You may remember that our friend Michael Gottwald contributed a review from the New Orleans Film Festival last fall. Now he's up in Park City for Sundance and is chiming in with his thoughts on Blue Valentine, which CB's designated Sundance rep Katey has not yet managed to see.

Blue Valentine has been one of the most anticipated films at Sundance, and comes with a formidable amount of indie pedigree. A director known for edgy and acclaimed but easy-to-miss documentaries. A creative team (producer, art director, cinematographer) that cut their teeth on films like Half Nelson, and Stephanie Daley. Two leads whoah have demonstrated commitment to telling small or unconventional stories through independent means, despite faces that could easily be found on the poster for Hollywood’s next Big Thing. With so such built-in hype, I wondered which Sundance it would represent: the fresh, challenging “cinematic rebellion” that the festival’s new (ludicrous) logo and president promise, or the more conventional, star-studded “Indiewood” stuff that is often dislocated, dressed down, and dropped at Sundance after being packaged on Wilshire Boulevard.

The answer is something in between, or, more accurately, both. Interestingly the film’s past/present structure reflects this divide.

In the present, everything’s difficult… even if it doesn’t look it. Dean and Cindy are a married couple in the bucolic, woody exurbs of Pennsylvania. He paints houses, she’s a resident at a the local hospital. They have an adorable daughter together, and the pet dog has just turned up dead. These initial details of plot, profession, and setting are merely incidental, as director/co-writer Derek Cianfrance makes it clear he’s singularly interested in the couple, as a couple.

With their world almost always tightened to medium close-ups, the camera elegantly drifts from one of their faces to the other, charting little gestures, reactions, pauses, while all other action and people pass in and out of the shallow focus of the rest of the frame. He’s all fun and games with his kid, and she wears the weight of responsibility visibly, all wound up while he’s an impulsive, passionate goofball. When the dead dog provides a reason for their daughter to spend the night at her grandfather’s, Dean coaxes Cindy into a night of having fun, “getting drunk and making love” at a cheesy theme motel. The ostensibly benign dynamic established back home incites obviously all-too-common arguments about nothing on the drive there, and what didn’t at first seem like a last stand for their relationship suddenly becomes it; they’ve selected the “Future Room,” and so the stakes are set.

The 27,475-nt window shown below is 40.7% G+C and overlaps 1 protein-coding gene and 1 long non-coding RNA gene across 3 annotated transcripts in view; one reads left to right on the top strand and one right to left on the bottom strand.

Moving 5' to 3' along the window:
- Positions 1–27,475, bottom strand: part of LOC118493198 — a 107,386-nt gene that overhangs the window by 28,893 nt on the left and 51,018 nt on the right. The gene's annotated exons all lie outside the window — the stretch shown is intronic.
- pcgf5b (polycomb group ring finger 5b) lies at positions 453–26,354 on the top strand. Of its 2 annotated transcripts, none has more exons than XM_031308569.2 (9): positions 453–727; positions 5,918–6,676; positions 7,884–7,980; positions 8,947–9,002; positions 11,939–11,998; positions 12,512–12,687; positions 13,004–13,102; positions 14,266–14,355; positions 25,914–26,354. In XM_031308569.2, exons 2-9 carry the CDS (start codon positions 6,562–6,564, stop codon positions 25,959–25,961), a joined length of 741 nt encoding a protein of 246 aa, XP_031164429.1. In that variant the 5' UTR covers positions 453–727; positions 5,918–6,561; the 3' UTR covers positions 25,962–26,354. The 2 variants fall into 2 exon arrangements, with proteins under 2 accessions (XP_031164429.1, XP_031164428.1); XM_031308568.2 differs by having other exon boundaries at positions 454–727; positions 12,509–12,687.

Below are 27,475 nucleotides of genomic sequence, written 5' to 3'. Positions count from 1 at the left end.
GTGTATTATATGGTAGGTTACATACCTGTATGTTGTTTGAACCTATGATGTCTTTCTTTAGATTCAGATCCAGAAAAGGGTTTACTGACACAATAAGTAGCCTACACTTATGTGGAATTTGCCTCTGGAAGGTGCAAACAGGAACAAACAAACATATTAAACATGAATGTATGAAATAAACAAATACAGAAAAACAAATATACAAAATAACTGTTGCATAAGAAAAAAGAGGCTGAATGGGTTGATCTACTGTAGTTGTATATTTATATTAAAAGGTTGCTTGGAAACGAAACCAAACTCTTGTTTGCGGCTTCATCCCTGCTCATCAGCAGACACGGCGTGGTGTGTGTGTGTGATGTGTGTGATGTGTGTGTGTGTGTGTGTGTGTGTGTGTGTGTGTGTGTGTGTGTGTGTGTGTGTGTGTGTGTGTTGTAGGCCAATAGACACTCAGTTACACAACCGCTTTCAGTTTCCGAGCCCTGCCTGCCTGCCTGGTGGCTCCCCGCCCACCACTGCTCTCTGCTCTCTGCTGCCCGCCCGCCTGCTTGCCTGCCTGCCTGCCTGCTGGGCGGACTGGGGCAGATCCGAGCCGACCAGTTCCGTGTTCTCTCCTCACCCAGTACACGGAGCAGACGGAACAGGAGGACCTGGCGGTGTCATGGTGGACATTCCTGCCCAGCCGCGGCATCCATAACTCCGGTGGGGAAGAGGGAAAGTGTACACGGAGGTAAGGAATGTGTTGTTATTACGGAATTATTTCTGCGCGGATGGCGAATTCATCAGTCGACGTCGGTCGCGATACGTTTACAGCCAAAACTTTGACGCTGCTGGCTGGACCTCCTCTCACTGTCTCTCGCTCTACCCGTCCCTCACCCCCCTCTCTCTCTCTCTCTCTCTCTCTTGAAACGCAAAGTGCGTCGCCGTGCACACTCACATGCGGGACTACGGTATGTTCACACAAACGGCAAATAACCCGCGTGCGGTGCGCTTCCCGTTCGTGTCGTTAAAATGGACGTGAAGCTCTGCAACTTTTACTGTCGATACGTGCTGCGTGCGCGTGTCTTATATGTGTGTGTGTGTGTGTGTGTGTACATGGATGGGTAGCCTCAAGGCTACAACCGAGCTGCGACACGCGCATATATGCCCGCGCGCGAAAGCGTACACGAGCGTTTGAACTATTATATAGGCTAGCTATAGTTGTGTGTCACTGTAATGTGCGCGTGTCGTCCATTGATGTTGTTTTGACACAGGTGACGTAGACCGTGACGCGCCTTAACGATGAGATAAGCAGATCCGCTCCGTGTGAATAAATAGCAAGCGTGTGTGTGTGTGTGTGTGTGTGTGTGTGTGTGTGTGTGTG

Cut to the past, when everything’s simple. Brimming with all the traditional if not sometimes cliched sweetness of a well-told boy-meets-girl story, these segments use grainy 16 millimeter film to wrap the younger, happier versions of Dean and Cindy in the delicious cloud of nostalgia. He’s listless, scrappy, got a hop to his step, from Florida but wears an accent and style from Brooklyn. With his leather jacket, confident drawl and unwavering focus on the target of his affection, he channels the Bruce Springsteen of The Wild, the Innocent, and the E Street Shuffle days. Cindy’s all long golden hair, skirt & cowboy boots, going to college, unhappy with her comically jock-ish boyfriend, but nothing but smiles as she slowly caves to Dean’s persistence, affection, and ukulele.

It becomes clear that while Ryan Gosling’s character is a fairly simple guy, with simple wants and expectations, the actor’s sheer appeal and talent compel us to watch him like he’s Olivier doing Hamlet or something. And in the hotel room, when these simple wants aren’t reciprocated, it makes for raw, challenging drama, depicting that rarely seen time in a relationship when suddenly the small things add up, and you find yourself trying to save something you didn’t know was at risk. Holed up in the hell of a windowless, blue lit, twirling-bed joke (complete with its own unnerving expectations of couples), these two veer from romance to self-inflicted pain in a matter of seconds, and the camera never flinches once.

But here the appeal of one lead casts an asymmetical shadow on the proceedings. While Dean may mess up and get irrational, Cindy never comes off as nearly as sympathetic. This is not to fault Michelle Williams, as she’s excellent at playing characters who hold their deck close to their chests. The conceit is that a key plot development in the flashback is supposed to inform how she acts with him in the present—after all, we all know those arguments about nothing are never actually about nothing—but when all is said and done, she comes off as a definitively unknowable character. The complex, arty version of this film knows that there are no simple answers, that people don’t have easily understandable motivations, especially in matters of love. But in a film that goes to great lengths to bring us close, aesthetically and emotionally, to this couple, you’d think it’d be smart enough not to risk us taking sides.

For more of our Sundance 2010 coverage, click here.

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